PHOENIX - Members of the Independent Redistricting Commission do not need to answer certain questions from those who are suing them, a federal court has ruled.
The judges accepted the argument by commission attorneys that its members are entitled to the same immunity from having to explain their decisions as state legislators. That allows them to rebuff inquiries from those who are suing them.
But the judges hearing the case set for trial next month cautioned the commissioners that they may want to think twice before asserting that privilege. They ruled any claim of privilege is an all-or-nothing prospect.
The ruling - and the warning - could ultimately affect the outcome of the case.
Challengers contend that at least some of the five commissioners had improper and illegal motives in how they drew the lines for the state's 30 legislative districts.
The court's decision, in essence, means that if commissioners seeking to rebut those allegations claim the privilege, they cannot decide halfway through the case they now want to explain their personal reasons for making those decisions.
The outcome of the trial is significant because if the judges find the commissioners acted improperly, they likely would order them to totally redraw the map for the 2014 election, a move that could alter political balance in the state.
Voters created the commission in 2000 to redraw legislative and congressional district lines after the census every 10 years, taking that task away from state lawmakers. Proponents said the change would make the process and the outcome less political.
A lawsuit filed last year in U.S. District Court contends the commission broke the law when it created districts with varying populations despite state and federal laws generally requiring all voting districts to have approximately the same number of people. The commission's maps have a difference of more than 8 percent between the most and least-populated districts.
Commission attorney Mary O'Grady does not dispute the numbers. But she argues that there are legitimate reasons for the differences, like having to comply with the federal Voting Rights Act, which precludes states from diluting minority voting strength, and meeting a voter-mandated requirement to create as many politically competitive districts as possible.
But attorney David Cantelme called those claims little more than a cover for the real motive for the population differences: to give Democrats an unfair edge.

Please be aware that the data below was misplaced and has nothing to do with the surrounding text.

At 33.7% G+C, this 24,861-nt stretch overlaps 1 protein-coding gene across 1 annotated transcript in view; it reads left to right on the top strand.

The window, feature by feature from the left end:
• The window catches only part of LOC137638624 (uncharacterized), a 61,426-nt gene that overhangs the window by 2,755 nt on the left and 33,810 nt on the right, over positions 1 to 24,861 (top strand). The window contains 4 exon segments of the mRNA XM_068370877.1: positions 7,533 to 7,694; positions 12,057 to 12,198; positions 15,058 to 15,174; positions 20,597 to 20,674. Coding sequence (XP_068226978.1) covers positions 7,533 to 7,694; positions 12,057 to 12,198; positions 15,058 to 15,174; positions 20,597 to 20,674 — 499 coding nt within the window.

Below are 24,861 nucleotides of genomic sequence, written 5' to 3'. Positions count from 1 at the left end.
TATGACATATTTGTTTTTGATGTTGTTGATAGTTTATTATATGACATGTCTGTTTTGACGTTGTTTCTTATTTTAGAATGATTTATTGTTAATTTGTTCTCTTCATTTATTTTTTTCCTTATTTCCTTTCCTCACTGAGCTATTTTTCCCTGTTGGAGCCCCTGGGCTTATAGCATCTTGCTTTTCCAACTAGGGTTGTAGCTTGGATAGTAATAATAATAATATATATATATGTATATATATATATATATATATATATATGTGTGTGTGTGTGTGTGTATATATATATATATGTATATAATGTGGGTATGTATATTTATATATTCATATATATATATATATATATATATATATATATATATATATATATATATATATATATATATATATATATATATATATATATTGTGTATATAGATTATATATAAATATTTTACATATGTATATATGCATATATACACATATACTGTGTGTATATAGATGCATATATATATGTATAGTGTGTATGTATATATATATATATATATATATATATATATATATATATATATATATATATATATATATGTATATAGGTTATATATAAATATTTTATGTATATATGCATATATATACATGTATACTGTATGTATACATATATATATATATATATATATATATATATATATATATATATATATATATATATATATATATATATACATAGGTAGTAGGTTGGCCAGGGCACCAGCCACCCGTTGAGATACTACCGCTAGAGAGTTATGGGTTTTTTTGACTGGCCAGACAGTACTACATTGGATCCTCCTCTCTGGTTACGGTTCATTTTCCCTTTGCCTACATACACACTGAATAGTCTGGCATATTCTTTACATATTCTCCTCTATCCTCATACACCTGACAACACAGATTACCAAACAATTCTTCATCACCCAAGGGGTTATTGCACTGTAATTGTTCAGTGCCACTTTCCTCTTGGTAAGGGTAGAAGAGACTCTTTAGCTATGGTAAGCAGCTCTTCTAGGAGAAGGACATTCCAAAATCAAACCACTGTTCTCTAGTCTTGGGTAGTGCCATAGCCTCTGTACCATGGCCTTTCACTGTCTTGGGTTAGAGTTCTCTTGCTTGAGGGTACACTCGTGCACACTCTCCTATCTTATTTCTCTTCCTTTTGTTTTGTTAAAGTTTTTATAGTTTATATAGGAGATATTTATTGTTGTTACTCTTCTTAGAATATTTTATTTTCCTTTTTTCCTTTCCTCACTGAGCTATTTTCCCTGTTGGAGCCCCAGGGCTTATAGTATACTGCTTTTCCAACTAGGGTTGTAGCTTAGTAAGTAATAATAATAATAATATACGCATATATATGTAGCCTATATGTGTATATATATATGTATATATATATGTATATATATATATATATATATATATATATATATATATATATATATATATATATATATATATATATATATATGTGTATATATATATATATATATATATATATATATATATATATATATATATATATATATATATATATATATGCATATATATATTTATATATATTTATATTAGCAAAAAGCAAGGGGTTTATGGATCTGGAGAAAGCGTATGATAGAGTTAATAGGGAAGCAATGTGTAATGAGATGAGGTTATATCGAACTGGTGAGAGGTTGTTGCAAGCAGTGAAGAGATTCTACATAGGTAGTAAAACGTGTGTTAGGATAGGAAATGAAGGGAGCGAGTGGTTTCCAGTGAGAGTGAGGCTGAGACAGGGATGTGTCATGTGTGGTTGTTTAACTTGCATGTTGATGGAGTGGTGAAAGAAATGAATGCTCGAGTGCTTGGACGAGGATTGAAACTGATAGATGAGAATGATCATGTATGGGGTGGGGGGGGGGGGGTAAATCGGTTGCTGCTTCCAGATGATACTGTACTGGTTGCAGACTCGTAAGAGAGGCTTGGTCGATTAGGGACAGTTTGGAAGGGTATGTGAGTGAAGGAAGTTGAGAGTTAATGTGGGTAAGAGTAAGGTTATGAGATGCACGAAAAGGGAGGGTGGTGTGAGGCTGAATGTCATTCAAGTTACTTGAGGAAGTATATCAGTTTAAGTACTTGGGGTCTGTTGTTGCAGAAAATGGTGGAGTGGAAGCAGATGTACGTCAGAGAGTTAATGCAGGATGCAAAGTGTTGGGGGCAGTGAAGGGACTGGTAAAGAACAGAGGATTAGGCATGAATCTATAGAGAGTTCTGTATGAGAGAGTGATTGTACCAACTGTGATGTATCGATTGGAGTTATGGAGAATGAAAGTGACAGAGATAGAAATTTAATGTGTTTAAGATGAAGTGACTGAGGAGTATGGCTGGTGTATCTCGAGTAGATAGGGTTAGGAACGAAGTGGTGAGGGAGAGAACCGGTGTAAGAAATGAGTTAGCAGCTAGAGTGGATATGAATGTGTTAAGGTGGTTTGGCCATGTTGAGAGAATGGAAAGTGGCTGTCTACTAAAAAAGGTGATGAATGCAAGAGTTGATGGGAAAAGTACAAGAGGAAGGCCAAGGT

And that's where the question of the motives of the commissioners - and their ability to be questioned about them - comes in.
Cantelme said the evidence will show the commission pushed as many Republicans as possible into Republican-dominated districts to leave as many districts as possible safe for Democrats. He said the commission did that by overpopulating GOP districts and underpopulating the Democratic ones.
One example, he said, is District 8, which runs from Oracle and San Manuel through Coolidge and Florence into the San Tan Valley and up through Globe. Democrats have a 10-point registration edge over Republicans.
Cantelme said that was accomplished by creating a district with 208,422 residents. If each district were equal in population, the figure would be closer to 213,000.
Beyond the population differential, Cantelme contends the lines were drawn in a way to remove as many Republicans from the district as possible. Without that shift, he said it would have been a politically competitive district.
The actual results of the 2012 election, however, suggest that if the commission were trying to create a Democrat-leaning district, it failed.
Both House members elected from the district, Thomas Shope of Coolidge and Frank Pratt of Casa Grande, are Republicans. Democrat Barbara McGuire of Kearny was elected to the Senate.
The three-judge panel hearing the case wants the trial to start next month. Judge Roslyn Silver said she wants there to be enough time to redraw the lines - a year-long process last time - if the current ones are found legally invalid.